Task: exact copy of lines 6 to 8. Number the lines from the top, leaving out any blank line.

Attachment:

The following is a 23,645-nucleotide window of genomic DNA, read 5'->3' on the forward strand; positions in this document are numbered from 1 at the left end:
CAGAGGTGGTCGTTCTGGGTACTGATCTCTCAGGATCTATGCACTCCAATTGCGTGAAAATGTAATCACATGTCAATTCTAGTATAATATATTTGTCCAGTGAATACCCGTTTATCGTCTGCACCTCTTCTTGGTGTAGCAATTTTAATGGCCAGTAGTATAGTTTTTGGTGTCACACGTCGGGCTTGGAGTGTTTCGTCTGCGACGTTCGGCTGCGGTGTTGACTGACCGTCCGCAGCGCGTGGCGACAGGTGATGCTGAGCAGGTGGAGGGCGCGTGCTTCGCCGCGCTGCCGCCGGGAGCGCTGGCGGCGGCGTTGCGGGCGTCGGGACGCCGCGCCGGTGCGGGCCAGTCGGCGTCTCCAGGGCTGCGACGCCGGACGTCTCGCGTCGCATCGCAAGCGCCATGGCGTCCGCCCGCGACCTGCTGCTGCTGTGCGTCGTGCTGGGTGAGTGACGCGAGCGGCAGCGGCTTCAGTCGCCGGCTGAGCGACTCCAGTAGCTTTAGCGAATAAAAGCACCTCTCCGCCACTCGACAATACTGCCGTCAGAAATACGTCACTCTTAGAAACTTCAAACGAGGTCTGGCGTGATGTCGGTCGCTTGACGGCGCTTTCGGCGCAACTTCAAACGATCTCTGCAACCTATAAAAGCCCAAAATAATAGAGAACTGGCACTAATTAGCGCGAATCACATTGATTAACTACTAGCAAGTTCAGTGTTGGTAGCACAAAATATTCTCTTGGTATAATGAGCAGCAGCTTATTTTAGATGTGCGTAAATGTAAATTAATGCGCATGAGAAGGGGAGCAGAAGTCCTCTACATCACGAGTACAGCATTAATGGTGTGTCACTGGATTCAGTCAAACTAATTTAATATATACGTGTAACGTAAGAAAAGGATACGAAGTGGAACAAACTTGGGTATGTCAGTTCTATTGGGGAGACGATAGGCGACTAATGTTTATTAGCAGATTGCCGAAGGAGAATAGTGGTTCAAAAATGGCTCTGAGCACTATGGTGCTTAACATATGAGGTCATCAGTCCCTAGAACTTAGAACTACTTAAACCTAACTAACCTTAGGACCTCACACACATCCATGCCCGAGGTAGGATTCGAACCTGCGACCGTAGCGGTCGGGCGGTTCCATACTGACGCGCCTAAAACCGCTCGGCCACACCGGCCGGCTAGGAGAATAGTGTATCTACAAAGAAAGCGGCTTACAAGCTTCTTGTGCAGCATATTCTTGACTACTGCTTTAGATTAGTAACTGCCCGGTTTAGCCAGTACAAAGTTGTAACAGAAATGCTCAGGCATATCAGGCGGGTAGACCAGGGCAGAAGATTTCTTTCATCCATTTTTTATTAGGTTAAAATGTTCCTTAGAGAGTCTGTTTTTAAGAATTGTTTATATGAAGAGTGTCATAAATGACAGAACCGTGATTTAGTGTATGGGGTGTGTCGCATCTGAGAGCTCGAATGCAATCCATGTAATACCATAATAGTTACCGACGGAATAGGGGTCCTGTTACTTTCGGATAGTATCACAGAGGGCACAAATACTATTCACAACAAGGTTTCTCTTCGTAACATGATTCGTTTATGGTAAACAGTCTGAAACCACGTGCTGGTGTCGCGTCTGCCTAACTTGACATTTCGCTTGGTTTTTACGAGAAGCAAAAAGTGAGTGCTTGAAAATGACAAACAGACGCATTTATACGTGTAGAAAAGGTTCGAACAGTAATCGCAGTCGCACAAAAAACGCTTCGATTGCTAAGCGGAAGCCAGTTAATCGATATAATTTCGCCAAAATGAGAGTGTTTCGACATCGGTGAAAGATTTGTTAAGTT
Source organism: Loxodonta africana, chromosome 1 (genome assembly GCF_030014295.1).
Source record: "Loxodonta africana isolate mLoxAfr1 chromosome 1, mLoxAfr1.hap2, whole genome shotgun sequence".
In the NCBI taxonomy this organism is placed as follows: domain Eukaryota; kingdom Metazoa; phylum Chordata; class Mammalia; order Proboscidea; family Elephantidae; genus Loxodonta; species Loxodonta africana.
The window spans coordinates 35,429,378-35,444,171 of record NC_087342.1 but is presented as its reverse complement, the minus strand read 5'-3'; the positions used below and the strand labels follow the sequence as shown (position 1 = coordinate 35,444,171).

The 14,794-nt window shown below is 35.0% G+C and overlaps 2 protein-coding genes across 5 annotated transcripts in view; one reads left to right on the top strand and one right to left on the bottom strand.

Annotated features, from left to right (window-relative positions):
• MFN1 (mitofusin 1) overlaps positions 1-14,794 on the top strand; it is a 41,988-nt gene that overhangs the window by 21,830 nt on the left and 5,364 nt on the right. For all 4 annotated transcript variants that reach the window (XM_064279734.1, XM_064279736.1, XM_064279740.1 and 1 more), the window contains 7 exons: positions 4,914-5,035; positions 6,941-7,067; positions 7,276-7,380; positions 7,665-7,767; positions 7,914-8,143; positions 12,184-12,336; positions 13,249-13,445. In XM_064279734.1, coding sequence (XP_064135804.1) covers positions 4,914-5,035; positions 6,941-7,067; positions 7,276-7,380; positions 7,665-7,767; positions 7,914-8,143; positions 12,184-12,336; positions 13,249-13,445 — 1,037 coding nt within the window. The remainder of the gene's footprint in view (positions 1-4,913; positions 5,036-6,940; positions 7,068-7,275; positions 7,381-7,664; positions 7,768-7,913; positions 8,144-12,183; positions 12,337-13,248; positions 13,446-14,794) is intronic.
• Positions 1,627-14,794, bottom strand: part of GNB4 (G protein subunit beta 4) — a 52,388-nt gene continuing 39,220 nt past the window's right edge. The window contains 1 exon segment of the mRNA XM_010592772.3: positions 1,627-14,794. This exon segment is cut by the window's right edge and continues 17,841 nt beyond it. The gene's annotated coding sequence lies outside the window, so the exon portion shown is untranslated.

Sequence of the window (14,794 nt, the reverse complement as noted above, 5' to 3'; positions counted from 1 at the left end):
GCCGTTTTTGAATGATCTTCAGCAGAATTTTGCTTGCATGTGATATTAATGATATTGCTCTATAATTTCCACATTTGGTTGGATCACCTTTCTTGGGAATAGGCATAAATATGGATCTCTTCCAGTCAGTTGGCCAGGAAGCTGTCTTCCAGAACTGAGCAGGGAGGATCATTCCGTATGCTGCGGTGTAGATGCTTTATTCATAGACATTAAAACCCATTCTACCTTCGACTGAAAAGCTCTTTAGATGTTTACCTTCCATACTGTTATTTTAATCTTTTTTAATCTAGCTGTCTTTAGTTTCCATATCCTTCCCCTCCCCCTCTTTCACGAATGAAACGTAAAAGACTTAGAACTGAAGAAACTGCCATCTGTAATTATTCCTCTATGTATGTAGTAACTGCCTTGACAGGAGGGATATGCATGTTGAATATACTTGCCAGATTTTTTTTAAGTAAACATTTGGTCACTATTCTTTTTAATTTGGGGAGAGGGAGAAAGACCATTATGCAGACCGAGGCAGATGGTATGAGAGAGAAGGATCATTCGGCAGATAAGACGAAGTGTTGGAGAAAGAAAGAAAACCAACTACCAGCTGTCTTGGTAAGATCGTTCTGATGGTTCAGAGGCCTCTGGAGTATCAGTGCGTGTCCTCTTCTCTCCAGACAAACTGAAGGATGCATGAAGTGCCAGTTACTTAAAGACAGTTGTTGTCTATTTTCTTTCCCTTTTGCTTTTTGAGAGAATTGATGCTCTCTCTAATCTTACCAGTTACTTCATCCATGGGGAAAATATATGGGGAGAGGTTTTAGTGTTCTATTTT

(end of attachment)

The window spans coordinates 35,429,378-35,444,171 of record NC_087342.1 but is presented as its reverse complement, the minus strand read 5'-3'; the positions used below and the strand labels follow the sequence as shown (position 1 = coordinate 35,444,171).

The 14,794-nt window shown below is 35.0% G+C and overlaps 2 protein-coding genes across 5 annotated transcripts in view; one reads left to right on the top strand and one right to left on the bottom strand.

Annotated features, from left to right (window-relative positions):